If there is a new software for use in the classroom, I am likely to register for a quick trial. On occasion, I have been assigned a username and password, a combination of numbers and letters, for use during length of the trial period.
Last month, on the confirmation email, was a password that was the BEST I had ever received. It read:
Such a combination of nouns was clearly a sign from the poetry gods….I needed to write a poem with these words!
Moreover, Poetry Friday is being hosted this week (on 1/5/16) by my dear friend and poet Catherine Flynn who writes on her blog Reading to the Core.
I considered what story could be told using these nouns, and I thought about the word magenta in the password. The color magenta reminded me of an incident in a local school about 15 years ago. A female student came to high school with her hair dyed a shocking bright magenta color. For this effrontery, she was immediately suspended. Of course, the incident went national, and for a brief time, the local high school was ground zero for dress code politics. Eventually, she was allowed back to school, and the school board revised the dress code.
Today, such a hair dye controversy seems very tame.
Once I knew what story I would use, I had to choose a form of poetry that could feature these four nouns. I rejected quite a few. Sestinas require six nouns for the scheme. Haikus are too short. A sonnet would not feature the words as well. Villanelles only have three rhymes.
So, I settled on a pantoum. A pantoum has a set pattern of repetitive lines:
Pantoum definition: the pattern in each stanza is where the second and fourth line of each verse is repeated as the first and third of the next. The pattern changes though for the last stanza to the first and third line are the second and fourth of the stanza above (penultimate). The last line is a repeat of the first starting line of the poem and the third line of the first is the second of the last.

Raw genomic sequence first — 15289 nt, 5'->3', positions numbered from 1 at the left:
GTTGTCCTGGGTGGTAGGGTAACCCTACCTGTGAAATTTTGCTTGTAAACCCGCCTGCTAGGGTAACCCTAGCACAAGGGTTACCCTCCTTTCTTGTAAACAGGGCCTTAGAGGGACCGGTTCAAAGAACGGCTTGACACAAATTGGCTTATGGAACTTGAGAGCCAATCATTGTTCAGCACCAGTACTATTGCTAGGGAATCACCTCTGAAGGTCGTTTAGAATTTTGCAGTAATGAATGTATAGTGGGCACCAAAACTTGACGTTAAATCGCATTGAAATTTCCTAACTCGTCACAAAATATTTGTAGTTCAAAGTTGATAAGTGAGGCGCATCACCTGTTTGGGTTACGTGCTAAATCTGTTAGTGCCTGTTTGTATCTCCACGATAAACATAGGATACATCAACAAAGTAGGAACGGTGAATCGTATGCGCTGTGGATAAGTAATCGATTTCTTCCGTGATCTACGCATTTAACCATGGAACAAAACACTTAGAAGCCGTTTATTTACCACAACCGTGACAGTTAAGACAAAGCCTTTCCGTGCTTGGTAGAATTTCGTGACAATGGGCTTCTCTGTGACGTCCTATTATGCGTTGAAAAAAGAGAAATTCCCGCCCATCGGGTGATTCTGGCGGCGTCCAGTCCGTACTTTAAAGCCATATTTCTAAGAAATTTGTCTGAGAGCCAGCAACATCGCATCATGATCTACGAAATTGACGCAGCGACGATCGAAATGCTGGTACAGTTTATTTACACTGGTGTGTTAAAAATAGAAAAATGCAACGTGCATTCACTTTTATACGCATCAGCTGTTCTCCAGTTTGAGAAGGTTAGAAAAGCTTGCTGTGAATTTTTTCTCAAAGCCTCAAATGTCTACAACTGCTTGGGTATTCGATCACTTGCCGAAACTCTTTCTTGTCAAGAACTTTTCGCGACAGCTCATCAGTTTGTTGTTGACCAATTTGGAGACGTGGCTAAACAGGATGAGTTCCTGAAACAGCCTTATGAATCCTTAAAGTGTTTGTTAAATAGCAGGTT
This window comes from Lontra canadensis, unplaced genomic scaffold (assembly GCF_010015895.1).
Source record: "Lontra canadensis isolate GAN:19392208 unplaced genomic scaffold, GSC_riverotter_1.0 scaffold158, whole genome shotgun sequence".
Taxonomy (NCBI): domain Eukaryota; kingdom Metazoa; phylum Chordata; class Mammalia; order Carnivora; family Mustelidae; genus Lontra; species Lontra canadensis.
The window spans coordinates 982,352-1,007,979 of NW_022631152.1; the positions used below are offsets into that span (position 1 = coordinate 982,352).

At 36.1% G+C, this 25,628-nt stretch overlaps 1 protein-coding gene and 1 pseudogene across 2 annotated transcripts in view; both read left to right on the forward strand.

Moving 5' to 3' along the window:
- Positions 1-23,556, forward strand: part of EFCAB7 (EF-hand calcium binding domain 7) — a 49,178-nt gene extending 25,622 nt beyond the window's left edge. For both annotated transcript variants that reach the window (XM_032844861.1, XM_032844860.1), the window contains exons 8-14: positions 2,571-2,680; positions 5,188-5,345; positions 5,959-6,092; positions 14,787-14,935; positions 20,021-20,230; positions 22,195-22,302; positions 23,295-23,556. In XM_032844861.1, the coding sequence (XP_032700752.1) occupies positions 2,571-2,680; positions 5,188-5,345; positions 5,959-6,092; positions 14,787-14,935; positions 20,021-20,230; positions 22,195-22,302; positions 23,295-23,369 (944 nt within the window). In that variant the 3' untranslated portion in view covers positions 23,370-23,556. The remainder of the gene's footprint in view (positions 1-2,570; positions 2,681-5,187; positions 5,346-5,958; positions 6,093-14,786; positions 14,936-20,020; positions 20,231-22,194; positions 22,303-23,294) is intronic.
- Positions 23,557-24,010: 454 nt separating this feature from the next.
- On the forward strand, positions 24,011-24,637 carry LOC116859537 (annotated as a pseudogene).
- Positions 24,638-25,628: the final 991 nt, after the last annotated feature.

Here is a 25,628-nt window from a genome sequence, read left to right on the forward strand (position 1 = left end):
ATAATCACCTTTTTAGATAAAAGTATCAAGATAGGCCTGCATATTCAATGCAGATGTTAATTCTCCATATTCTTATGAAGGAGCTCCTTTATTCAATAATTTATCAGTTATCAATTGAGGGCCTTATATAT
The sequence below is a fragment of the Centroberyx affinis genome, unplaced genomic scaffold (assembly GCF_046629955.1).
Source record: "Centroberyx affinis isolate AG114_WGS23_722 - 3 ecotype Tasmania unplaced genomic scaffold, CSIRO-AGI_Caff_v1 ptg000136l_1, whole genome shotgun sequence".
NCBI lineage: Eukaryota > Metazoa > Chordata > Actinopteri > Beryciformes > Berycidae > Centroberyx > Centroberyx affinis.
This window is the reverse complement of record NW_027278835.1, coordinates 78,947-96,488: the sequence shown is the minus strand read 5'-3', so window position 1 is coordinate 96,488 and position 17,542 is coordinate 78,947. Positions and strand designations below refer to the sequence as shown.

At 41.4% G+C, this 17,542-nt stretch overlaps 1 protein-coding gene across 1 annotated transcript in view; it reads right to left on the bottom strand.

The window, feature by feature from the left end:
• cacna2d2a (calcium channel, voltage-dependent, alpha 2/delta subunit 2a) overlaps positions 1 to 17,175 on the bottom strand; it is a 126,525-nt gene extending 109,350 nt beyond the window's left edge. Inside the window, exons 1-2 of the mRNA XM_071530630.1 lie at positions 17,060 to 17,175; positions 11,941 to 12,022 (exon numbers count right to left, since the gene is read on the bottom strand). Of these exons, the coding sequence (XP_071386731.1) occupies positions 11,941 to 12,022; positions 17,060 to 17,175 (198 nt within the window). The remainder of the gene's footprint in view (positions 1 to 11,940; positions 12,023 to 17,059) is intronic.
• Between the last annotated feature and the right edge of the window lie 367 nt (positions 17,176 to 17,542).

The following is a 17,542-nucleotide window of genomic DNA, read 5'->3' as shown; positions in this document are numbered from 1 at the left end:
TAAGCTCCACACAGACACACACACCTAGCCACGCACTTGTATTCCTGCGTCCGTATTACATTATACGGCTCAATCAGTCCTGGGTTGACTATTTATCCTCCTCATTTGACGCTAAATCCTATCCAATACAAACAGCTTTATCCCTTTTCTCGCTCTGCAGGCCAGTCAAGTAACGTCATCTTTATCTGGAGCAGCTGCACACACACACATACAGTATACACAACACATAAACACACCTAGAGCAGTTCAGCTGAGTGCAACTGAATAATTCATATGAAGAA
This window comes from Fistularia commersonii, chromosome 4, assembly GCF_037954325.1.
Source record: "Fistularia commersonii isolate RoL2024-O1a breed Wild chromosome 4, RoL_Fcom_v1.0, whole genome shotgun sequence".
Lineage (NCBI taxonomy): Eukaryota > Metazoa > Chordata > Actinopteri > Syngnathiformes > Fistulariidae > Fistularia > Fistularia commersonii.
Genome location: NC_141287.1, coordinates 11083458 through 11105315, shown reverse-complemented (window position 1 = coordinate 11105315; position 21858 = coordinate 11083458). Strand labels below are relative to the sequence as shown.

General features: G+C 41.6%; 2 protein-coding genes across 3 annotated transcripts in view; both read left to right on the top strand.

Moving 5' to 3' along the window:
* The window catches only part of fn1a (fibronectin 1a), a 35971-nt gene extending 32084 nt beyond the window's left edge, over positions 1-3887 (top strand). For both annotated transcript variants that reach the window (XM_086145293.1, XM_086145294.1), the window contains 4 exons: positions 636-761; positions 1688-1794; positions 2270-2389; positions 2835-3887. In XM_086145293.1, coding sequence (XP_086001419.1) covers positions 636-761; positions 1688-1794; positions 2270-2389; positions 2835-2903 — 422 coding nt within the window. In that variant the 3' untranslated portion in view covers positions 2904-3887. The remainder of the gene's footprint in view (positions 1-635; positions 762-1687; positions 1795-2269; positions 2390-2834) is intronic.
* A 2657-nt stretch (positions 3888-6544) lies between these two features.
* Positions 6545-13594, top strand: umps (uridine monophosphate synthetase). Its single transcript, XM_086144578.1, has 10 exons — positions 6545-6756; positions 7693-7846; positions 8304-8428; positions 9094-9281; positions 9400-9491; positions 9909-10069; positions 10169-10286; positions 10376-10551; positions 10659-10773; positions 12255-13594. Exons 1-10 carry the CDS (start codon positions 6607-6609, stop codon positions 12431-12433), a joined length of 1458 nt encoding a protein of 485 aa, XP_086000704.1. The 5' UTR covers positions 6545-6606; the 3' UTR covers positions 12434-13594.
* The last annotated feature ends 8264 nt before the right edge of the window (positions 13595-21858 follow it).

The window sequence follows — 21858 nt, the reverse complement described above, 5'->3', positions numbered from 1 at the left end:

In the end, I did modify the pantoum a little to fit the story…but that is poetic license!
Her hand on hip stance toughens her agenda
She is no stranger to the office; not a Pilgrim.
Her gutsy toss of hair dyed bright Magenta
She counter argues charges of expulsion.
No stranger to the office; she’s no Pilgrim.
They will not use her as their scapegoat
As she challenges charges of expulsion
And argues counter to the rules they wrote.
She flatly states “I’m not your scapegoat,”
And shrugs off rules xeroxed in black carbon.
Challenges the paper charges for expulsion
She won’t back down, and she won’t bargain.
“Review your rules in lines of black ink carbon;
You’ll read no language banning bright magenta!”
Her charge is right, AND more than they had bargained.
“Revise dress code” (*they sigh*) on their next agenda.
Since no language there to ban magenta
No expulsion for hair dyed bright Magenta.
Expect a future challenge to their agenda
That hand on hip stance toughens her agenda.